Linda cruises through this Mike Nesmith 1967 offering and grabs a bit of R&R history.
Lovely, lovely song... Heart tugging lyrics... And yes that is a harpsichord you can hear in the background.10. SEND IN THE CLOWNS by various artists but try Cleo Laine
Stephen Sondheim wrote it for Glynis Johns in "A Little Night Music" (1975).
Anyone who saw the original on Broadway is not going to forget... "Isn't it rich, are we a pair? Me here at last on the ground... You in mid air. Where are the clowns?"
It's been another rich few months in politics with the distinct possibility that the NSW Parliament will run out of members if the ICAC goes on much longer. This astonishing saga has already claimed a Premier who resigned after admitting he'd received a free bottle of wine. All very commendable I guess but if the rest of the world were to follow suit we'd probably be reporting the collapse of most other governments in the Western world.
And I'm truly stunned by the hatred for the Liberal Pm Tony Abbott. It's like watching US politics. Abbott seems to have met most of his promises: ending the Boat People madness, stopping the Carbon Tax, and controlling borrowing and spending. But the opposition from Labor, the Greens and other assorted political paraphernalia has been unbelievable.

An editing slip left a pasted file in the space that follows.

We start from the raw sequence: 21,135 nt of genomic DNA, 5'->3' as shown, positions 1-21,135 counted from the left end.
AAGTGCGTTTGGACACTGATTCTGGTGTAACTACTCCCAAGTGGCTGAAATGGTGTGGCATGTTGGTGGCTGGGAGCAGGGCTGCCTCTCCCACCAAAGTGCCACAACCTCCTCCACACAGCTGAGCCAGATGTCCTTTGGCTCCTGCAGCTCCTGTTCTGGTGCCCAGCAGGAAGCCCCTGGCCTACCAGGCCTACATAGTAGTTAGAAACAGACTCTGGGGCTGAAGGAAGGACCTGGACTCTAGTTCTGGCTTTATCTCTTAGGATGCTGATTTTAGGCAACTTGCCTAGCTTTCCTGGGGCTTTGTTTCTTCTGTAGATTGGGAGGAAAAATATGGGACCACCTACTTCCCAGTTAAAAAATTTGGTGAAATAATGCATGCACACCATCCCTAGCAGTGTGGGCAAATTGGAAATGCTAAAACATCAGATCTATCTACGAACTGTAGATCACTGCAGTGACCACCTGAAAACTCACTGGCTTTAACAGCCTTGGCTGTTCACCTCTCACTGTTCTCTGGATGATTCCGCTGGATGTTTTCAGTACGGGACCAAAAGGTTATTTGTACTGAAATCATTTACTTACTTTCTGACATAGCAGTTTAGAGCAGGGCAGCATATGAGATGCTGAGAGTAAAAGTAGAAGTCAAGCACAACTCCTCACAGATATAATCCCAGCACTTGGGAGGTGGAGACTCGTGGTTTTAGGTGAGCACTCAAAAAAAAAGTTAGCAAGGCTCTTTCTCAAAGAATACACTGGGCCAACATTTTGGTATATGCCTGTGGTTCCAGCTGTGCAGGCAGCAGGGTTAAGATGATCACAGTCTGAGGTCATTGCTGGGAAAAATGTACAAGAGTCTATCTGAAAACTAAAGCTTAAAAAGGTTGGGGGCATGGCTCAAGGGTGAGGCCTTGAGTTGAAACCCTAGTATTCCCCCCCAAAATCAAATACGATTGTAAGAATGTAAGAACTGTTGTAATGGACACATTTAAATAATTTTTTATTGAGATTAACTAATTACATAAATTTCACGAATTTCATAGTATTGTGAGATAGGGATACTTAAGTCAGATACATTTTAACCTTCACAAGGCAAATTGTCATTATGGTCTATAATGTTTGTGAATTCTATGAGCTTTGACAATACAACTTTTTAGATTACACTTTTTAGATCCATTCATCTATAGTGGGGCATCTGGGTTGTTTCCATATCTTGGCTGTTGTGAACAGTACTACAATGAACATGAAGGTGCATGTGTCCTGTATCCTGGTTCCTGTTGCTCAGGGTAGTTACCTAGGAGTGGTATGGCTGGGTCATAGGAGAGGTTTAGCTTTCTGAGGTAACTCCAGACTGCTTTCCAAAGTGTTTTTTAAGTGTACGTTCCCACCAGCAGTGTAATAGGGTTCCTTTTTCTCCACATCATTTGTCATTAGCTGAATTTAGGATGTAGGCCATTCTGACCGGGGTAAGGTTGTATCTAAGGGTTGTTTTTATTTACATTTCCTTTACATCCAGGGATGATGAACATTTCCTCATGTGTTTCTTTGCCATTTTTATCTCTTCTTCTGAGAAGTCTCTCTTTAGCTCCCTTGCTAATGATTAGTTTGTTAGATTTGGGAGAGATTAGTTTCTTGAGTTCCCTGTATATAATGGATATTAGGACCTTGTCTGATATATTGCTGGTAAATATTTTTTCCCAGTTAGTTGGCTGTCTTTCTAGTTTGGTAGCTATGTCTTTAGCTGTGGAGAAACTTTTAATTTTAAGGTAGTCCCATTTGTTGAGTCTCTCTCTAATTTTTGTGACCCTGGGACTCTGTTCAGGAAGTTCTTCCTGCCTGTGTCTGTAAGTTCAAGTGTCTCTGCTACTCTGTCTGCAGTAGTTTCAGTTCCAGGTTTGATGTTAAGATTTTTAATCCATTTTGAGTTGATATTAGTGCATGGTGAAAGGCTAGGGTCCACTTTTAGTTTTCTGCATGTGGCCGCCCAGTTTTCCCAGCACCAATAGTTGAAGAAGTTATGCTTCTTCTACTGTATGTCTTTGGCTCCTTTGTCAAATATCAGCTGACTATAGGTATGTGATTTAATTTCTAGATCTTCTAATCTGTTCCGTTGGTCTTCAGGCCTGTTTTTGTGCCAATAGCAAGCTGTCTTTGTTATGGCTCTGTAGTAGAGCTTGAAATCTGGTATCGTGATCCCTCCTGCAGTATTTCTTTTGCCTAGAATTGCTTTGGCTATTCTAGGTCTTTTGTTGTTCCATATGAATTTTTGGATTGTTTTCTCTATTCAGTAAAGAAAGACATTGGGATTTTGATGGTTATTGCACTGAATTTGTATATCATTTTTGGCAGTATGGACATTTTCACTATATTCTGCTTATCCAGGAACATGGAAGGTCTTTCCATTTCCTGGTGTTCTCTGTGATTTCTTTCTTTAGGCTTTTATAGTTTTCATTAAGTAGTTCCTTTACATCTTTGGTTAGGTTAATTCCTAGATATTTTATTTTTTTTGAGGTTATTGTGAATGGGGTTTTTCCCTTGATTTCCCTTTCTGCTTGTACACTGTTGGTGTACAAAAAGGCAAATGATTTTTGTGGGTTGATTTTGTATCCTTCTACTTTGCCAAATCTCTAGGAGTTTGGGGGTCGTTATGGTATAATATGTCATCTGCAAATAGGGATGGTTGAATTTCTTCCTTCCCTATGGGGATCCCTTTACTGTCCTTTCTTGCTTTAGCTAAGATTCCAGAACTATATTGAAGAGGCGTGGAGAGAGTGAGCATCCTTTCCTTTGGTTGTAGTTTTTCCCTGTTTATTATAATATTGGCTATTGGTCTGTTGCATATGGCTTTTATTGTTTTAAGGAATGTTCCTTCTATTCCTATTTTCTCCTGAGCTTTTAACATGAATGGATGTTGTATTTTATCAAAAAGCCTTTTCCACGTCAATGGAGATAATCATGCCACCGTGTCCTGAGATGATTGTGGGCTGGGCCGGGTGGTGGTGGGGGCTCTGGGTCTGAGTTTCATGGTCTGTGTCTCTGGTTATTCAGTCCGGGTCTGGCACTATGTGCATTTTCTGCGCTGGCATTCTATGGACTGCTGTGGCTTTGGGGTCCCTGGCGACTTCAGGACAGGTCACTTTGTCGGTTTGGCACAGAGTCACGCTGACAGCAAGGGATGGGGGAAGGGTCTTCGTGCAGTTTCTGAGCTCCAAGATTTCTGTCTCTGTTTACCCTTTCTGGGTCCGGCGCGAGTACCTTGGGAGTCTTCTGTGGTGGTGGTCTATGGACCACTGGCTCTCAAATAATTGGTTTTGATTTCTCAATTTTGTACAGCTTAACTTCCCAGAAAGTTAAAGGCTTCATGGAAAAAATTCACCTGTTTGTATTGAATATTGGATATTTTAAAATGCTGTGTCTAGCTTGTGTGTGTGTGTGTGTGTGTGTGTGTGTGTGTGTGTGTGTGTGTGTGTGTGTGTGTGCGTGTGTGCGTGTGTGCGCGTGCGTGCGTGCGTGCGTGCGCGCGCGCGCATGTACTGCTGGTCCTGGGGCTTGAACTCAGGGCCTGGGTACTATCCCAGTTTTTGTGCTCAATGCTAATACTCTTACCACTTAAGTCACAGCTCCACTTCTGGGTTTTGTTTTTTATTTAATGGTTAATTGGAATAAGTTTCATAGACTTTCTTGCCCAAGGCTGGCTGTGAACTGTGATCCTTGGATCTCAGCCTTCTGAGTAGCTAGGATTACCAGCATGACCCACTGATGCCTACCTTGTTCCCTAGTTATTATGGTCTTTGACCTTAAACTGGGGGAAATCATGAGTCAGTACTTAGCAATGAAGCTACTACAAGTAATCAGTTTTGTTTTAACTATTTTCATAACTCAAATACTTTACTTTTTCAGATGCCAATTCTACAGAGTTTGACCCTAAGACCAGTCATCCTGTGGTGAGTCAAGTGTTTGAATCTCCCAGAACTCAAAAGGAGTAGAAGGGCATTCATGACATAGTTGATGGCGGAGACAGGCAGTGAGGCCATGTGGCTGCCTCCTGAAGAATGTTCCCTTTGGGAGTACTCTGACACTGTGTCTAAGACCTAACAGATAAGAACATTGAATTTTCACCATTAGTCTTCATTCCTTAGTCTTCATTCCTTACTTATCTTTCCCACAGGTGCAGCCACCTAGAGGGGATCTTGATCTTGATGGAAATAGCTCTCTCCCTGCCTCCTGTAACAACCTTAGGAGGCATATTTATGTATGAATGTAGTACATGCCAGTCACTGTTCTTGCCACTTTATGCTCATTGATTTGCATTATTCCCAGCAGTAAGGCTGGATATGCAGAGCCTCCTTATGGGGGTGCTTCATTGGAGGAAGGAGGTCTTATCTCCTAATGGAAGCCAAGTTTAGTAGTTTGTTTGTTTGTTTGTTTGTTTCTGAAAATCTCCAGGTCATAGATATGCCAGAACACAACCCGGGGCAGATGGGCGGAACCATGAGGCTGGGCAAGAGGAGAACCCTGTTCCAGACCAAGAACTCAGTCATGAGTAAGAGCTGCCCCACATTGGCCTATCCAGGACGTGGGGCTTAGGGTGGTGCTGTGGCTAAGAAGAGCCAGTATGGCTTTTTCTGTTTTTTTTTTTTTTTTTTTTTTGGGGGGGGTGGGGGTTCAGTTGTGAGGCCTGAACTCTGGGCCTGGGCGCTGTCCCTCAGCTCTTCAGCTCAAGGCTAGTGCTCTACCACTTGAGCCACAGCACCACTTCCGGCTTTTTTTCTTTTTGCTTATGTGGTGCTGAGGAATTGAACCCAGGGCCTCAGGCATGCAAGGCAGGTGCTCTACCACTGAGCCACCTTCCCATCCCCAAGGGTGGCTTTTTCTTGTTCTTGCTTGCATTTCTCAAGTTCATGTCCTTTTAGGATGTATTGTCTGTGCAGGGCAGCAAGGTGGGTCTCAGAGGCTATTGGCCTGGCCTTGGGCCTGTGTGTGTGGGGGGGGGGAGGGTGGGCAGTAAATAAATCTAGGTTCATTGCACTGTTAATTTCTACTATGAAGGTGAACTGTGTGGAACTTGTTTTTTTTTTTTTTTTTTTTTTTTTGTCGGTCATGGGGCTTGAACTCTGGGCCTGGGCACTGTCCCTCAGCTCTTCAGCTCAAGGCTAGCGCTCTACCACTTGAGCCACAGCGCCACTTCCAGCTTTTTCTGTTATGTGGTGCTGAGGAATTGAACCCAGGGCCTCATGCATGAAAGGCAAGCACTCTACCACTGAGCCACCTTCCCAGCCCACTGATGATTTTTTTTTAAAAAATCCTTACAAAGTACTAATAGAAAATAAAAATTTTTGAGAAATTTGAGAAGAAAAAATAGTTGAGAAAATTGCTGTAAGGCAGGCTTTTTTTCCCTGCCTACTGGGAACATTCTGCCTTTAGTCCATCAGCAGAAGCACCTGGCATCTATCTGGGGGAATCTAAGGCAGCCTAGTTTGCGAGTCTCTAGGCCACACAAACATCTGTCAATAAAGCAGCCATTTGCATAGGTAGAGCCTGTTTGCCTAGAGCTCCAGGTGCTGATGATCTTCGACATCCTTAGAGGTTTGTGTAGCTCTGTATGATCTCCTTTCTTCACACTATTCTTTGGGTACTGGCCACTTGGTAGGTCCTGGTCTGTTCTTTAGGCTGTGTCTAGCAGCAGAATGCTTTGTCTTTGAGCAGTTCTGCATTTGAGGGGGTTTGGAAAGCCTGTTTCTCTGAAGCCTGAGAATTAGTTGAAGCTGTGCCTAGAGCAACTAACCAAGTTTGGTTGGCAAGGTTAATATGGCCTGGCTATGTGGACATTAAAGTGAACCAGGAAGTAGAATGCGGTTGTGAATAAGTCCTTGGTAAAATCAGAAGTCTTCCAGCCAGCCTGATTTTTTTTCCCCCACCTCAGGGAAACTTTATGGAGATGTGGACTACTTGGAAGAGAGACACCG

I picked up a SYDNEY MORNING HERALD one day recently when the front page suggested the whole "boat people policy" had collapsed and that the Government was at the point of going south with the ducks. "My God," I gasped, "hundreds of boats have crossed our maritime border... We're under attack... Head for the Hills." Then I re-read the article. ONE illegal boatload of alleged refugees from Sri Lanka had been intercepted on the high seas and it looked as if Australia would have to take them to one of the refugee centres for processing. "It's the end of the world," they were screaming, especially one prominent lady Greens Senator. Actually No. The Government simply agreed to take the refugees to a convenient location so they could be interviewed by officers from their country of origin to arrange for their return home.
I'm sure Tony will make plenty of errors... Don't they all... But the critical issue we need to address is how a group of assorted clowns and buffoons actually managed to get elected to parliament in the first place, some with .0005% of the primary vote. One gentleman, apparently representing some obscure motoring association, is said to have arrived in Canberra not realizing Australia was a Federal State. Someone in his office had to explain what a Federal state was so that he didn't make a goose of himself in Parliament. No such assistance for the PUP leader, Clive Palmer, who actually seems to enjoy making an idiot of himself. Indeed as we go into the new year he looks to be turning it into an art form.
I repeat the advice I once gave to a dear old friend, the late Ray Sherry... "Never go into politics..."